Hyundai has focused specifically on doing well in the J.D. Power arena. Task forces were set up at Hyundai's Ulsan and Asan plants in 2000 with the explicit purpose of improving the initial quality score.
There are about 50 members of the task forces, which are overseen by Suh Byung Kee, senior executive vice president of the quality division.
"The task force members have traveled to the Hyundai America Technical Center in Ann Arbor, Michigan, once a year since 2002 to study U.S. road conditions, driver habits, weather conditions," says S.M. Oh, deputy general manager of quality control at the Asan plant. "We also have closely monitored top-ranking foreign carmakers that did well in the J.D. Power survey."
The effort paid off. The Initial Quality Study measures defects in the first 90 days of ownership. According to the 2004 study, Hyundai owners reported 102 defects per 100 vehicles, while Toyota-badged vehicles had 104 defects. Hyundai had 143 defects per 100 vehicles in last year's study.
This year's survey polled 51,000 car owners about problems encountered in the first 90 days of ownership.
In Seoul, they've been celebrating the results. Hyundai recently handed out $29 million in quality bonuses to 35,000 employees below manager level - $833 to each worker.
The new emphasis on quality followed Hyundai's painful failure in Canada. In 1993, Hyundai Motor shut its Bromont, Quebec, plant because of the poor quality of the Sonata model produced there. The unsatisfactory reliability cost Hyundai the huge sales momentum it had gained by selling on price in the late 1980s.
When Chung took over, he laid down the law. Beginning in early 2000, the chairman began asking for written "quality commitments" from managers involved in new-model development projects.
The written promises were, in effect, contracts. They could be used to justify the dismissal of a manager if defects cropped up on cars.
Not only had the North American experience been embarrassing; it threatened to destroy the Hyundai brand, at least in the United States. Chung wanted quality uppermost on his executives' minds, and accountability was the way to do it.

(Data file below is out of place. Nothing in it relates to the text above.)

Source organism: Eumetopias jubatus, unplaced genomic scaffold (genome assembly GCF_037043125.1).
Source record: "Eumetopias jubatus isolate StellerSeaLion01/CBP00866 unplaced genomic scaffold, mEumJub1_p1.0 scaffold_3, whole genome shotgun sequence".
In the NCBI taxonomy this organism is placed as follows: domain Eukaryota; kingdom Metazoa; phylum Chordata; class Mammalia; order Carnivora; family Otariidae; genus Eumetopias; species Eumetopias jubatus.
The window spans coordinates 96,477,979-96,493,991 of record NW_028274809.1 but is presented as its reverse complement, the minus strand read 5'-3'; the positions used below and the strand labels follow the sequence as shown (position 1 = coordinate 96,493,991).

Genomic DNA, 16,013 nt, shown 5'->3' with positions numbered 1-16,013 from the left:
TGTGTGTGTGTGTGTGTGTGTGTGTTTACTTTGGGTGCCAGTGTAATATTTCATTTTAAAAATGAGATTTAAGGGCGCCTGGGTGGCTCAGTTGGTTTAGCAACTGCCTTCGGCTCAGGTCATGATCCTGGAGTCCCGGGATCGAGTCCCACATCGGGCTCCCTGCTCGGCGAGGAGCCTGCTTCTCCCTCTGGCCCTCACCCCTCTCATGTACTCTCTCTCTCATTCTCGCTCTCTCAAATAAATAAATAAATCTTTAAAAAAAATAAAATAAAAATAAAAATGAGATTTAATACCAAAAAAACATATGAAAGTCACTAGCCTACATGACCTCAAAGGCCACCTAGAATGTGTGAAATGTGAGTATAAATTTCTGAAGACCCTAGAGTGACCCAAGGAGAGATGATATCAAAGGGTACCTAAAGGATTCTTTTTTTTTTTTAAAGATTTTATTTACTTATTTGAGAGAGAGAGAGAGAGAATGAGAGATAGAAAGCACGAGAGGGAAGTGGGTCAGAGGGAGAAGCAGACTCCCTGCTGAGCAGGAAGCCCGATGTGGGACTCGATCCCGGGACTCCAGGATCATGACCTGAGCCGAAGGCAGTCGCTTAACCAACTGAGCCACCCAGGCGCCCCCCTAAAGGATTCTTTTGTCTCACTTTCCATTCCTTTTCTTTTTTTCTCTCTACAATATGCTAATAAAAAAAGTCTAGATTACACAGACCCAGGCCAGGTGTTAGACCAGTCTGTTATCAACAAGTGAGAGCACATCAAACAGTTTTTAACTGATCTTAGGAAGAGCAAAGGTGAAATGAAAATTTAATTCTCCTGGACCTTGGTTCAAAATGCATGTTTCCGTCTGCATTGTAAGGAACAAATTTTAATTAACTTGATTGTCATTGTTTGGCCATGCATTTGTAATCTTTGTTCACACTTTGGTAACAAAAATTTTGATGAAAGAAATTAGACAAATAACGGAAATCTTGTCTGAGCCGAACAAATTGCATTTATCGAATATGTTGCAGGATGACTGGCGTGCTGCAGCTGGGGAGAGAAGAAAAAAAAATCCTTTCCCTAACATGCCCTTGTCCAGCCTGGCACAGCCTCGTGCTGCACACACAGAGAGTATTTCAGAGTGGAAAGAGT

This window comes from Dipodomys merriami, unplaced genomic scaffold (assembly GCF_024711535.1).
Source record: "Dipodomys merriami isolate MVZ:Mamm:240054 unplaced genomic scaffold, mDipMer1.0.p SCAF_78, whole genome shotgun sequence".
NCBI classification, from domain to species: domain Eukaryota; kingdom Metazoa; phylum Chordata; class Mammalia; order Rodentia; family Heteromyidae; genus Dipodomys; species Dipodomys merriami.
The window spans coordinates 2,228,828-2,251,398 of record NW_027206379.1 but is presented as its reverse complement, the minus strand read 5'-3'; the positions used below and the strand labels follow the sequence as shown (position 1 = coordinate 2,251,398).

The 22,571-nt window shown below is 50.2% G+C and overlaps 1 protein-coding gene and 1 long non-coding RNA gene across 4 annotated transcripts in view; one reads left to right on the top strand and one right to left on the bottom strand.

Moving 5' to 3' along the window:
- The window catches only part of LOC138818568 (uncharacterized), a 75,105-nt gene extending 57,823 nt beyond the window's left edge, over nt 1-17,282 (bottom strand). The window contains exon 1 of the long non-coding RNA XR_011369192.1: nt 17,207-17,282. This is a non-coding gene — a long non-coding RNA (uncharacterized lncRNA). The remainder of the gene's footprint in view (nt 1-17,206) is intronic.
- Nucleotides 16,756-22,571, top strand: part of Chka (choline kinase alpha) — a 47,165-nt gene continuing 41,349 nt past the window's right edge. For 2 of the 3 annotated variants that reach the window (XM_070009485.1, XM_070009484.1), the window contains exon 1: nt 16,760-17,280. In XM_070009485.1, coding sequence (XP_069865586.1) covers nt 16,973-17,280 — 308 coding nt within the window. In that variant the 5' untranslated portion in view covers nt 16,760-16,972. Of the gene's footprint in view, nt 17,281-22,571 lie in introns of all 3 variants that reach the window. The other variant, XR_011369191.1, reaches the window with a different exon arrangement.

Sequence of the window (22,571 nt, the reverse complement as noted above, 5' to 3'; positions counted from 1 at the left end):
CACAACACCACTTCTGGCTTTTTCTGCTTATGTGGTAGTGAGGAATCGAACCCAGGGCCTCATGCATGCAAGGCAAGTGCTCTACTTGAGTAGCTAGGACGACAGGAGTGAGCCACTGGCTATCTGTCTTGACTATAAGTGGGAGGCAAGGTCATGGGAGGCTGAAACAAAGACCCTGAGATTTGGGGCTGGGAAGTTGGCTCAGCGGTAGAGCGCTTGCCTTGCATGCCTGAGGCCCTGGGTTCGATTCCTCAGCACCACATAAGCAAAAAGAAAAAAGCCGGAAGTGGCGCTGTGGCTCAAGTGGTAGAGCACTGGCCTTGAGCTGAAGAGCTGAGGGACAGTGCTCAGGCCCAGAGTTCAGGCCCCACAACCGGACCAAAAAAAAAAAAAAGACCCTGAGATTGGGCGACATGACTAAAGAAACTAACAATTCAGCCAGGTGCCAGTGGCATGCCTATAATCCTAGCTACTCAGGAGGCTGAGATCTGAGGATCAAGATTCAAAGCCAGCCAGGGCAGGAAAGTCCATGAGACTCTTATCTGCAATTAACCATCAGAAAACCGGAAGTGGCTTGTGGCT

"Chung made quality his mantra," Shin says.
Chung also made it his direct responsibility. The quality division reports to him.
The division inspects the quality of new models after they come out of the company's r&d center in Namyang but before they go into production. Previously, quality checks were handled by the r&d center, not by a separate independent unit.
Chung holds a quality meeting twice a month to discuss how things are going. The chairman personally leads the meeting, which can last up to four hours. As many as 50 executives, specialists and engineers attend, and they must be ready to discuss customer and assembly line complaints in detail.
The meetings can turn technical quickly because so many senior Hyundai executives are engineers. Competitive models often are rolled in and given a close inspection. Parts are pulled off, examined and compared with the same components on a Hyundai model.
Toyotas are studied often. The ritual is partly symbolic. Hyundai wants its quality to be better than Toyota's.
Chung usually flies to the United States every quarter to preside over the same kind of meeting. The latest one was held in May at Hyundai's U.S. headquarters in Fountain Valley, Calif.
"Since Hyundai Motor was founded in 1967, there had been no real effort to upgrade the quality," Shin says. "When Chung took control of the company (in 1999), Hyundai initiated the long-awaited drive for quality improvement."